Guam – Justice Robert Torres is being investigated for alleged ethical violations, according to Pacific Judicial Council President Camillo Noket.
“I am aware of the investigation,” Noket said, adding, “I just heard that there is some sexual misconduct and that an investigation is being made.”
Ad the president of PJC, Noket said he is still waiting for the investigation, allegations and any court case, files or information from the Guam Supreme Court.
The Judiciary’s director of policy, planning and community relations Shawn Gumataotao, could not confirm if a complaint was filed. He said all matters related to judicial discipline are confidential and nothing will be public until the end.
Rule 26 of the Guam Rules for Judicial Disciplinary Enforcement applies following complaints filed against a member of the Supreme Court of Guam. Under the rules, a member of the Supreme Court may be placed under interim suspension under certain conditions.
“I am just waiting for any result. It should be coming to PJC and also the Guam Supreme Court and then when I receive that, then we will have a meeting, an executive meeting with the PJC if any investigation comes out,” Noket said.
“The procedure that we have – we need to work with the executive committee of the PJC to review the allegations. As the president I can’t just do it by myself it has to be the executive board members of the PJC,” Noket said.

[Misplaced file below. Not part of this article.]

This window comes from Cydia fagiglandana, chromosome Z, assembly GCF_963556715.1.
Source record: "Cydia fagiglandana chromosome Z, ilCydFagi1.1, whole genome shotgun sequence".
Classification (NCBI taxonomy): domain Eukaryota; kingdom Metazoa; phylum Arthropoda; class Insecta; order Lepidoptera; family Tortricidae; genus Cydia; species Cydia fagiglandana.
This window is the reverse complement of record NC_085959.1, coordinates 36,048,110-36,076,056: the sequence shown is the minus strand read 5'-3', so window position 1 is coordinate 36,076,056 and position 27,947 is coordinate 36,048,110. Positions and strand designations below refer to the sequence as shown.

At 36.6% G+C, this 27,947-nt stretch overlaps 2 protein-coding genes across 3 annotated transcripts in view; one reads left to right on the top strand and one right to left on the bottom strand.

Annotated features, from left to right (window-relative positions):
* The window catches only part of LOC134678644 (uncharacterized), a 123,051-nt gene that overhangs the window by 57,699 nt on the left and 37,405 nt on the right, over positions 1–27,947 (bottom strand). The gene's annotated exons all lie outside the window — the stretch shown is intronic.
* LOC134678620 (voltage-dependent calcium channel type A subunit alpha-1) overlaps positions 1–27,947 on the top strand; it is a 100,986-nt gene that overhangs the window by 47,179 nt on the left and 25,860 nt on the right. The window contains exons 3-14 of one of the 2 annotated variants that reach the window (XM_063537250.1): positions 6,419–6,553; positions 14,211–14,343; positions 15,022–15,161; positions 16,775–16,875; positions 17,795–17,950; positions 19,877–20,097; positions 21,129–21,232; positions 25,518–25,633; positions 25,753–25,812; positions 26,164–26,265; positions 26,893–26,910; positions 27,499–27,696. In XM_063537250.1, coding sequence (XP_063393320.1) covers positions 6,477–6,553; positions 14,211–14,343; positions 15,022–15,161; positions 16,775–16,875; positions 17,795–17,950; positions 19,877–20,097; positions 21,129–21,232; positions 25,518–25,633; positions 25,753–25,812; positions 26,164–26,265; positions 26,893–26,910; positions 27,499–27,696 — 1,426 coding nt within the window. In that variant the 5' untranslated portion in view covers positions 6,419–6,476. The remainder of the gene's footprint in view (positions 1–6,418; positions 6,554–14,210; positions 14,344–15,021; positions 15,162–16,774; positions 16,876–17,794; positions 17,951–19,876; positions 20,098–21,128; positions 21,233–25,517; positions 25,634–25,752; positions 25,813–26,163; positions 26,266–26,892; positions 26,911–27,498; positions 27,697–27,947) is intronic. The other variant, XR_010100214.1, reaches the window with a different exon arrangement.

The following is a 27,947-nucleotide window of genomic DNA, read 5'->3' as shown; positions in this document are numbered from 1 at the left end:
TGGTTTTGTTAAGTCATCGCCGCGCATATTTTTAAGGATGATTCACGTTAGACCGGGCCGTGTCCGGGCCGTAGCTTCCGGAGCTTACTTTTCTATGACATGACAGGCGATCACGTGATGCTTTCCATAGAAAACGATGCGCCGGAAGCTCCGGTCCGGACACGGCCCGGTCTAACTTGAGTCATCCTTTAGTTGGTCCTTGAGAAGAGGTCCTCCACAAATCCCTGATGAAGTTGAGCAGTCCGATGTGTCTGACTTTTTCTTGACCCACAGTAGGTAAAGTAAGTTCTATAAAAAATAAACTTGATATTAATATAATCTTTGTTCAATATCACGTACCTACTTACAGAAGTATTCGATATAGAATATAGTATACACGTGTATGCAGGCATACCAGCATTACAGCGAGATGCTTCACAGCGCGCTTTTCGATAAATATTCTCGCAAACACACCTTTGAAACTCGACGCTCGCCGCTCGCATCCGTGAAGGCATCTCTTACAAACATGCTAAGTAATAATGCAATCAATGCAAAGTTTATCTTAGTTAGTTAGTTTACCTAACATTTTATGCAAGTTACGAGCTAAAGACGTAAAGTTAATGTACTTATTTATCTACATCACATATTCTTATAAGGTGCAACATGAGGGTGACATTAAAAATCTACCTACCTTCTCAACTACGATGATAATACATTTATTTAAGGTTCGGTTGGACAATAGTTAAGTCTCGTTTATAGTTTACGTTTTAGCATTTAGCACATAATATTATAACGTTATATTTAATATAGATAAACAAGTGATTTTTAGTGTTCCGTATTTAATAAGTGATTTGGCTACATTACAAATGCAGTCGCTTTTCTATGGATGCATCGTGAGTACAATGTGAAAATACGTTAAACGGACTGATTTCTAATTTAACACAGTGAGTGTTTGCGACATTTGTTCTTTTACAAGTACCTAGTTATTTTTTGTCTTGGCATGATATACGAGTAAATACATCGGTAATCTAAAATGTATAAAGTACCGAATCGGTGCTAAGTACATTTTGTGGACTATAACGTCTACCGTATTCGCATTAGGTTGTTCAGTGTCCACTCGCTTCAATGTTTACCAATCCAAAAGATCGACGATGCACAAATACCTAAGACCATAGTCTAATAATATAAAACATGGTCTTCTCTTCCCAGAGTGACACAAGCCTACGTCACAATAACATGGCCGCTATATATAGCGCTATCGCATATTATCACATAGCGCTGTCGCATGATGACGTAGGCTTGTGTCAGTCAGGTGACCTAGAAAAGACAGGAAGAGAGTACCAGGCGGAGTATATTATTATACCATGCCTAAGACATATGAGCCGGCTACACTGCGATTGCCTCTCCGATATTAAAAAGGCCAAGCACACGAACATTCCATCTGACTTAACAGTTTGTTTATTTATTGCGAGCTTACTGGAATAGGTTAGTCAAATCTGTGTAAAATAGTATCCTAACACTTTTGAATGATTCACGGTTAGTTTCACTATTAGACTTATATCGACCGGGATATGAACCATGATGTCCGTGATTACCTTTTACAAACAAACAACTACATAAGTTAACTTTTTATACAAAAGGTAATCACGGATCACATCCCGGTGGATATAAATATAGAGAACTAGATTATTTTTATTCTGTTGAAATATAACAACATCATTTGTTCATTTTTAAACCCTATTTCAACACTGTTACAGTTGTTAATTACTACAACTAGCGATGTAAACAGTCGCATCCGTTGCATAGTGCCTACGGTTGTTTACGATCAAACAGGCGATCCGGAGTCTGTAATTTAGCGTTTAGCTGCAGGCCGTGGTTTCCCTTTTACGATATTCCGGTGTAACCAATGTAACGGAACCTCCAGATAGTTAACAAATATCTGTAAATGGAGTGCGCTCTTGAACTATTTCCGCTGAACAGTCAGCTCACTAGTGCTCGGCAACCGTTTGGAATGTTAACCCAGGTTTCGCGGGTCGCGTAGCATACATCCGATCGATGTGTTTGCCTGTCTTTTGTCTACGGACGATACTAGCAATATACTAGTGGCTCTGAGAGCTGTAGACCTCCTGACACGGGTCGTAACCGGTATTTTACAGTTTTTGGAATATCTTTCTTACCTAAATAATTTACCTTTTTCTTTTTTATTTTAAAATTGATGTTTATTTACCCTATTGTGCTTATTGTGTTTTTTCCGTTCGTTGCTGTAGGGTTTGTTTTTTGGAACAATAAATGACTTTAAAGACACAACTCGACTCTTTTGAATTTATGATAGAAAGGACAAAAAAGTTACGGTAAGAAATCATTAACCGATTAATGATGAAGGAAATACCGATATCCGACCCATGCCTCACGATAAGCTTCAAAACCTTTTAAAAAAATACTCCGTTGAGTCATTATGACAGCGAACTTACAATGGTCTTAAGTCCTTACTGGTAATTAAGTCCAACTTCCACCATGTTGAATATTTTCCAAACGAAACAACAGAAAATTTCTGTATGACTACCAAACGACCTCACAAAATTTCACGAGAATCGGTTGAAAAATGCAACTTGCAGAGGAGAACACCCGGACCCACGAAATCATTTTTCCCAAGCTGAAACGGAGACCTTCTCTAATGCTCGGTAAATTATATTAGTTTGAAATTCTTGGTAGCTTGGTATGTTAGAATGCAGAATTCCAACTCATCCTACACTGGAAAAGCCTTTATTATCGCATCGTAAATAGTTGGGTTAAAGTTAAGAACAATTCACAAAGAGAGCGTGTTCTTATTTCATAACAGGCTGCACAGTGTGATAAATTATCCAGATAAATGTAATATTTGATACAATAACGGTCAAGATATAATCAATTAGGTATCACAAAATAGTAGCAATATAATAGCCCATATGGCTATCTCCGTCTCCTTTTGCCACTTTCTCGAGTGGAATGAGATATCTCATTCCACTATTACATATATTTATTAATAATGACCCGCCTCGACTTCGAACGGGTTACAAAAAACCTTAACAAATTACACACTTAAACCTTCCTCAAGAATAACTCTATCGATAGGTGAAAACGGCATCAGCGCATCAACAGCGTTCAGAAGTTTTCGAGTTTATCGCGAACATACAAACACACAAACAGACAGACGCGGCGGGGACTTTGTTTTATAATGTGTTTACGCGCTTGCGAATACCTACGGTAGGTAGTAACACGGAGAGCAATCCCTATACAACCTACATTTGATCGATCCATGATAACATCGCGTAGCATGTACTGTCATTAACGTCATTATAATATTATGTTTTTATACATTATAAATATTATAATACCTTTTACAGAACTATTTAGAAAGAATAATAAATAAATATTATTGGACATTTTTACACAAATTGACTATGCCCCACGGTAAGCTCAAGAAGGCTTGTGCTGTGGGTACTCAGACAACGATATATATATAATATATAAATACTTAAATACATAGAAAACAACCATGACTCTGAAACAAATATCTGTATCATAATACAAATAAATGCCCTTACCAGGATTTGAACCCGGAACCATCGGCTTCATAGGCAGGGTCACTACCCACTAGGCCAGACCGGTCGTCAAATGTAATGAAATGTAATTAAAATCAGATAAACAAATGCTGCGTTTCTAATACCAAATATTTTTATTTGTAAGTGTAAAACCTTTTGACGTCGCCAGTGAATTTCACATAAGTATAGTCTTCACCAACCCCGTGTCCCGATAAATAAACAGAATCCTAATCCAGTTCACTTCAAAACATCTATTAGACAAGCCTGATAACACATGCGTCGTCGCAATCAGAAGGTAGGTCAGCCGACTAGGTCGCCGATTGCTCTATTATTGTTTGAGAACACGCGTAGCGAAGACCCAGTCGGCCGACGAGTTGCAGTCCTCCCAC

This is not the first time an ethics complaint has been filed against a member of the bench in Guam
A complaint was filed against retired Judge Steven Unpingco in 2010. The complaint states that evidence exists supporting allegations of misconduct by the former judge.
According to the complaint, Unpingco failed to remain “temperate” and “courteous” in his answers to former airport general manager Gerry Yingling’s motion for recusal in March 2005. The complaint also referred to Unpingco’s 2005 decision in the case of Akimoto vs. Gutierrez.
The “Judicial Discipline Special Court” ordered Unpingco to be disciplined by “public reprimand”. He was also ordered to disseminate the public reprimand within 30-days, “through the same channels as the issuance of Supreme Court opinions.” Also, the court ordered disciplinary counsel to publish the reprimand in a “paper of general circulation on Guam,” within 30-days. Unpingco had to pay the cost of the publication.